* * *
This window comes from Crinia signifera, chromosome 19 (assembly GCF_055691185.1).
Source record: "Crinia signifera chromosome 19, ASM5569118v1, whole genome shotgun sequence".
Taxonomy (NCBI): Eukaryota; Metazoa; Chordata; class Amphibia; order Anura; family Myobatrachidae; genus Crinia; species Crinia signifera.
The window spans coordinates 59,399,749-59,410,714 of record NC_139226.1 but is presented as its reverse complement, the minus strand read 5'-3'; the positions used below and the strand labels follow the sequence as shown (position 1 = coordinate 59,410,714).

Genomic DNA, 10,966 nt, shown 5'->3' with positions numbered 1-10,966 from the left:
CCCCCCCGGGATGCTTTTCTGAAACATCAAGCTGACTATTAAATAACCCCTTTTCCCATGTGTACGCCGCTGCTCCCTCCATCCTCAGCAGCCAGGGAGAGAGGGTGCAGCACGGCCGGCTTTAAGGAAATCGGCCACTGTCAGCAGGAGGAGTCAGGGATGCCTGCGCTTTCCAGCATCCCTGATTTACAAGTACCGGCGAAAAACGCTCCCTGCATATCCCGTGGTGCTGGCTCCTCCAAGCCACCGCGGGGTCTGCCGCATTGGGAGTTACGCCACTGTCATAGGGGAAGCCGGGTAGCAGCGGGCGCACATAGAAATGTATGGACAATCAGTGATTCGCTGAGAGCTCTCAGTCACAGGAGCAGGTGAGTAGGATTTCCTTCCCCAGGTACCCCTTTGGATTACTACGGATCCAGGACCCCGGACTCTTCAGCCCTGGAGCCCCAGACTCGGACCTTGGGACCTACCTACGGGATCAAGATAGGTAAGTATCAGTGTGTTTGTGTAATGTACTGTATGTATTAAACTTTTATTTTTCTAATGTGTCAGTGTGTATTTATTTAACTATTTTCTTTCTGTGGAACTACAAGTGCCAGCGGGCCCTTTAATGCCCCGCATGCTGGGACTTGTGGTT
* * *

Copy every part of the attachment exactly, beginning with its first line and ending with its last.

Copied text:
This window comes from Crinia signifera, chromosome 19 (assembly GCF_055691185.1).
Source record: "Crinia signifera chromosome 19, ASM5569118v1, whole genome shotgun sequence".
Taxonomy (NCBI): Eukaryota; Metazoa; Chordata; class Amphibia; order Anura; family Myobatrachidae; genus Crinia; species Crinia signifera.
The window spans coordinates 59,399,749-59,410,714 of record NC_139226.1 but is presented as its reverse complement, the minus strand read 5'-3'; the positions used below and the strand labels follow the sequence as shown (position 1 = coordinate 59,410,714).

Genomic DNA, 10,966 nt, shown 5'->3' with positions numbered 1-10,966 from the left:
CCCCCCCGGGATGCTTTTCTGAAACATCAAGCTGACTATTAAATAACCCCTTTTCCCATGTGTACGCCGCTGCTCCCTCCATCCTCAGCAGCCAGGGAGAGAGGGTGCAGCACGGCCGGCTTTAAGGAAATCGGCCACTGTCAGCAGGAGGAGTCAGGGATGCCTGCGCTTTCCAGCATCCCTGATTTACAAGTACCGGCGAAAAACGCTCCCTGCATATCCCGTGGTGCTGGCTCCTCCAAGCCACCGCGGGGTCTGCCGCATTGGGAGTTACGCCACTGTCATAGGGGAAGCCGGGTAGCAGCGGGCGCACATAGAAATGTATGGACAATCAGTGATTCGCTGAGAGCTCTCAGTCACAGGAGCAGGTGAGTAGGATTTCCTTCCCCAGGTACCCCTTTGGATTACTACGGATCCAGGACCCCGGACTCTTCAGCCCTGGAGCCCCAGACTCGGACCTTGGGACCTACCTACGGGATCAAGATAGGTAAGTATCAGTGTGTTTGTGTAATGTACTGTATGTATTAAACTTTTATTTTTCTAATGTGTCAGTGTGTATTTATTTAACTATTTTCTTTCTGTGGAACTACAAGTGCCAGCGGGCCCTTTAATGCCCCGCATGCTGGGACTTGTGGTT